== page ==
Silently Hoping presented by Applecart Arts
What Is It?
Silently Hoping by Iskandar R. Sharazuddin is a play about the journey of one woman and the discovery of her identity.
What Is It About?
This production covers a lot of ground in two hours. We begin with a woman, Kalila Masri (Jazmin Hudson-Ownen) as she reunites with a man, Haji Marsi (Shiraz Khan) and the emotional lead up to this reunion. We learn that Kalila is of mixed heritage and was raised by her white British mother, Thérèse Watts (Denise Stephenson). Because of her upbringing, she believes that her mother has “whitewashed” her childhood, and seeks to reconnect with her Asian and Muslim heritage. We also learn about Kalila’s love life. She has been in a queer relationship with a Nigerian Christian woman called Charlotte “Charlie” Ikande for ten years. Charlotte’s background is a point of contention for the two as her parents were killed by radical Muslims.
We are also introduced to Anna Ikande (Velda Hassan), Charlotte’s sister and Jack Nguyen (Michael Phong Le), Anna’s boyfriend. Anna and Charlotte are no longer on speaking terms, as Charlotte sought to distance herself from her old neighborhood and friends, but now Anna needs her support after getting accepted into university.
In the second act, everyone is running away from something, running to something, or both. Charlotte is running headfirst into motherhood as she completes her first trimester; Anna is running away from Jack so she can run to Charlotte; Jack is sadly running out of time to propose to Anna; Thérèse is running towards her new daughter, Charlotte as her biological daughter, Kalila runs away from her. Haji, Kalila’s father runs back and forth between his current family and Kalila, making sure they never meet and Kalila is running away from everyone so she can get close to the father that left her as a child.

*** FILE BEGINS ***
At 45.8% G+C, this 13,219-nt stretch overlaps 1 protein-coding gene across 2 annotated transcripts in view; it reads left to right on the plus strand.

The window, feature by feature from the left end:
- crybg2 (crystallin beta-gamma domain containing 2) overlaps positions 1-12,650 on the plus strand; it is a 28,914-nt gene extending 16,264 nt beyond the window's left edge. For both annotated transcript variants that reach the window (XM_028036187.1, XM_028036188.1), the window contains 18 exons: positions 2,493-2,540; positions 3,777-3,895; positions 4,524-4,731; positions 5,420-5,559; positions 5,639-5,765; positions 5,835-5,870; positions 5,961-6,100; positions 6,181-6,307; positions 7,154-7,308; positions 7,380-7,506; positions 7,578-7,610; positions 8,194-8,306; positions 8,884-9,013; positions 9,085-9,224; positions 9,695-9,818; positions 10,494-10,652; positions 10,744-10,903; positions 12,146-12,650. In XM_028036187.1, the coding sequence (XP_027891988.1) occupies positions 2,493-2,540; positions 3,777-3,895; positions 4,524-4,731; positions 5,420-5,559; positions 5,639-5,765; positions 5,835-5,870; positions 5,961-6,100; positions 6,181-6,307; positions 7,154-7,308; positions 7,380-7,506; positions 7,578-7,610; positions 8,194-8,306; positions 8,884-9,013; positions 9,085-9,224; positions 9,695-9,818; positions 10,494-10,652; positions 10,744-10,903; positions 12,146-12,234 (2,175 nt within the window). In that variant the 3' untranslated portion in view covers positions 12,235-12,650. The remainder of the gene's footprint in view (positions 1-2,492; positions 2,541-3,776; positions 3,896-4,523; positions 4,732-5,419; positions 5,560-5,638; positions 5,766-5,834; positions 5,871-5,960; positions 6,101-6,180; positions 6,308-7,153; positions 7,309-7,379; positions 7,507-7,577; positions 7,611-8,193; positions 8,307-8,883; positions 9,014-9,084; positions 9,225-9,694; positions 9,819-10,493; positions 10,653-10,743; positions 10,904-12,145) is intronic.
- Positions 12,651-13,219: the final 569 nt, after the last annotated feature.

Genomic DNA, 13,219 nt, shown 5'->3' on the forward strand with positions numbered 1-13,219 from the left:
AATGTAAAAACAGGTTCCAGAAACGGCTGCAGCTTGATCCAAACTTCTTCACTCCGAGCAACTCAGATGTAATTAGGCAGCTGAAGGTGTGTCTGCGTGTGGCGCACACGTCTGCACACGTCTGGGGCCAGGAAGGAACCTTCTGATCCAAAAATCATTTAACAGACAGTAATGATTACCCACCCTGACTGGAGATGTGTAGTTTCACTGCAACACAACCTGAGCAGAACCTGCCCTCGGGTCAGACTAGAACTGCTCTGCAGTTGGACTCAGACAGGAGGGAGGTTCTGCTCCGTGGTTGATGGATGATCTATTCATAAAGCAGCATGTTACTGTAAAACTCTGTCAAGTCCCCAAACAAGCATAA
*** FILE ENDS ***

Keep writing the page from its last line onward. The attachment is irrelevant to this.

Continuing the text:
How Did It Make Me Feel?
I felt very overwhelmed after the first act. The audience were confronted with so much information that it was hard to digest. Each character is interesting, and the actors portrayed them well, but I constantly felt as if everyone was in their own play. The show attempted to juggle weighty subjects like mixed identity, queer relationships, and religion all at once, and, unfortunately, everything fell apart.
Although this play didn’t captivate me, I believe that it has potential. As a mixed race person myself, I’d love to see more stories about our struggles. If the playwright makes some necessary choices about what story they are trying to tell, Silently Hoping could be incredibly powerful.
Silently Hoping is playing at Applecart Arts until 30th November 2019.
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